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  Table of Contents  
CASE REPORT
Year : 2018  |  Volume : 28  |  Issue : 5  |  Page : 393-396
 

Late posttransplant lymphoproliferative disease: Report of a rare case and role of positron emission tomography-computed tomography


1 Department of Urology and Renal Transplantation, SGPGIMS, Lucknow, Uttar Pradesh, India
2 Department of Nuclear Medicine, SGPGIMS, Lucknow, Uttar Pradesh, India
3 Department of Nephrology, SGPGIMS, Lucknow, Uttar Pradesh, India
4 Department of Radiology, SGPGIMS, Lucknow, Uttar Pradesh, India

Date of Web Publication10-Sep-2018

Correspondence Address:
H Lal
Department of Radiology, SGPGIMS, Lucknow - 226 014, Uttar Pradesh
India
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Source of Support: None, Conflict of Interest: None


DOI: 10.4103/ijn.IJN_262_17

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  Abstract 


Posttransplant lymphoproliferative disease (PTLD) is an uncommon complication of immunosuppression after solid organ transplantation. Early PTLD (<1 year after transplantation) is frequently found around the allograft, whereas late PTLD (>1 year after transplantation) does not have such a preference. 18-Fluorodeoxyglucose positron emission tomography-computed tomography (18FDG PET-CT) has clinical significance in the evaluation of PTLD. 18FDG PET-CT scan allows precise anatomic localization of FDG-avid lesions, hence helpful in staging of disease and evaluation of response to therapy. It can better characterize persistent lesions and differentiate residual tumor from fibrosis or necrosis. We present a rare case report of a perigraft PTLD developing 12 years after renal transplantation sparing the graft, in an Epstein–Barr virus-negative patient.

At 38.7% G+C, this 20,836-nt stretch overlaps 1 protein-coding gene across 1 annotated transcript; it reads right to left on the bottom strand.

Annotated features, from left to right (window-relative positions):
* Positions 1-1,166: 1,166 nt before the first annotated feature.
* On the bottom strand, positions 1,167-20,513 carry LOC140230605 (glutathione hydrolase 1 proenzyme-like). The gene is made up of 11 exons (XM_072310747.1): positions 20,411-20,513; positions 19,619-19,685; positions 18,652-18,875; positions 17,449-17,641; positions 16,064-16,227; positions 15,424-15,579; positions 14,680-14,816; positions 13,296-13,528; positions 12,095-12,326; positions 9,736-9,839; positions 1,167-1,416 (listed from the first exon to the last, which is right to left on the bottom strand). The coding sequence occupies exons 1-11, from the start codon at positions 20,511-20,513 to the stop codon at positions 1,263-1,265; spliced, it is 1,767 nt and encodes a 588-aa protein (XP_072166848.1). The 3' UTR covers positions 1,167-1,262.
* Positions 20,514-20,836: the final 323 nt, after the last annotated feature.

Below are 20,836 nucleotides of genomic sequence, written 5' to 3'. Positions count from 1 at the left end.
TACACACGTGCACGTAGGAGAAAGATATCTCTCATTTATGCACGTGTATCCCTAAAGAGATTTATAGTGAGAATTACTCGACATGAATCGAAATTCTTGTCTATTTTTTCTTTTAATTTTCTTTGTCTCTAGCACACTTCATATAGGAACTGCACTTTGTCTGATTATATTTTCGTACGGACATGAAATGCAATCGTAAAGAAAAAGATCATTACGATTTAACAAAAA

Keywords: 18-fluorodeoxyglucose positron emission tomography-computed tomography, chemotherapy, posttransplant lymphoproliferative disease


How to cite this article:
Yadav P, Kumar N, Prasad N, Lal H. Late posttransplant lymphoproliferative disease: Report of a rare case and role of positron emission tomography-computed tomography. Indian J Nephrol 2018;28:393-6

How to cite this URL:
Yadav P, Kumar N, Prasad N, Lal H. Late posttransplant lymphoproliferative disease: Report of a rare case and role of positron emission tomography-computed tomography. Indian J Nephrol [serial online] 2018 [cited 2018 Dec 15];28:393-6. Available from: http://www.indianjnephrol.org/text.asp?2018/28/5/393/232678





  Introduction Top


Posttransplant lymphoproliferative disease (PTLD) is an uncommon complication of immunosuppression after solid organ transplantation, reported first in 1984 by Starzl et al.[1] It is a heterogeneous group of lymphoproliferative disorders, ranging from abnormal lymphoid hyperplasia to frank neoplasia.[2] The usual site of presentation of PTLD depends on the time since transplantation. About 30% of renal transplant recipients who develop PTLD in the 1st year of transplantation have allograft localization of the disease, which is higher than the ones developing later.[3] 18-fluorodeoxyglucose positron emission tomography-computed tomography (18 FDG PET-CT) has significant role in the evaluation of PTLD.18 FDG PET-CT scan allowsfunctional and precise anatomic localization of FDG-avid lesions, thus helpful in the staging of disease, evaluation of response to therapy, and better characterization of persistent lesions with FDG uptake differentiating residual tumor from fibrosis or tumor necrosis.[4] We present a rare case report of PTLD in perigraft location without involving the renal allograft, which developed 12 years after renal transplantation in the absence of Epstein–Barr virus (EBV) infection.